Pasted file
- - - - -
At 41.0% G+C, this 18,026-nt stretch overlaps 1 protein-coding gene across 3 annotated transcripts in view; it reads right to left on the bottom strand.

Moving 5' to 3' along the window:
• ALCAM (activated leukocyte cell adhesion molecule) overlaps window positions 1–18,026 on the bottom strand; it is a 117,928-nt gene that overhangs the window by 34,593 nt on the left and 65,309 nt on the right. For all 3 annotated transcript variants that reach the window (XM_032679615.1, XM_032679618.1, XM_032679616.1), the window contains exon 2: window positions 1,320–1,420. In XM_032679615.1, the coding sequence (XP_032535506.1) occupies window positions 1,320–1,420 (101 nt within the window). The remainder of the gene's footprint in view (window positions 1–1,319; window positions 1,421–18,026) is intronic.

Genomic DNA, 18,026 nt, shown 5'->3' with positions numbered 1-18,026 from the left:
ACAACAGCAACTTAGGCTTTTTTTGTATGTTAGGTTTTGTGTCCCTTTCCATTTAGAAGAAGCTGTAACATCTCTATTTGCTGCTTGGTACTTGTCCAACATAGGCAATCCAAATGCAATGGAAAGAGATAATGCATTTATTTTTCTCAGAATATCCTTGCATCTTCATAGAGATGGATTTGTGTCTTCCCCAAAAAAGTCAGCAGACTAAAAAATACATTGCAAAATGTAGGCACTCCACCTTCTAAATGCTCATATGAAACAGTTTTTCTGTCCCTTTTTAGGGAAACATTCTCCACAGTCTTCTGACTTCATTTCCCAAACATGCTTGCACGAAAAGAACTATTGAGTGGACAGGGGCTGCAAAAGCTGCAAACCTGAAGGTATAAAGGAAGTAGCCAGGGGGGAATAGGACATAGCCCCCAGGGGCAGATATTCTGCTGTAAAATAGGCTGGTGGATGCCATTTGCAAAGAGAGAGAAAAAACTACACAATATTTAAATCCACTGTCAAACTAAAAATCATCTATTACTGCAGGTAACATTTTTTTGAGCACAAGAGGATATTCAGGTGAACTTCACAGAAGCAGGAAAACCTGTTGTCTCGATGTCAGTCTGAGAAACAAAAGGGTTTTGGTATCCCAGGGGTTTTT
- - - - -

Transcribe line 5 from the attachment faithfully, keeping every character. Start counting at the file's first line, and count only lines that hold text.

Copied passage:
ACAACAGCAACTTAGGCTTTTTTTGTATGTTAGGTTTTGTGTCCCTTTCCATTTAGAAGAAGCTGTAACATCTCTATTTGCTGCTTGGTACTTGTCCAACATAGGCAATCCAAATGCAATGGAAAGAGATAATGCATTTATTTTTCTCAGAATATCCTTGCATCTTCATAGAGATGGATTTGTGTCTTCCCCAAAAAAGTCAGCAGACTAAAAAATACATTGCAAAATGTAGGCACTCCACCTTCTAAATGCTCATATGAAACAGTTTTTCTGTCCCTTTTTAGGGAAACATTCTCCACAGTCTTCTGACTTCATTTCCCAAACATGCTTGCACGAAAAGAACTATTGAGTGGACAGGGGCTGCAAAAGCTGCAAACCTGAAGGTATAAAGGAAGTAGCCAGGGGGGAATAGGACATAGCCCCCAGGGGCAGATATTCTGCTGTAAAATAGGCTGGTGGATGCCATTTGCAAAGAGAGAGAAAAAACTACACAATATTTAAATCCACTGTCAAACTAAAAATCATCTATTACTGCAGGTAACATTTTTTTGAGCACAAGAGGATATTCAGGTGAACTTCACAGAAGCAGGAAAACCTGTTGTCTCGATGTCAGTCTGAGAAACAAAAGGGTTTTGGTATCCCAGGGGTTTTT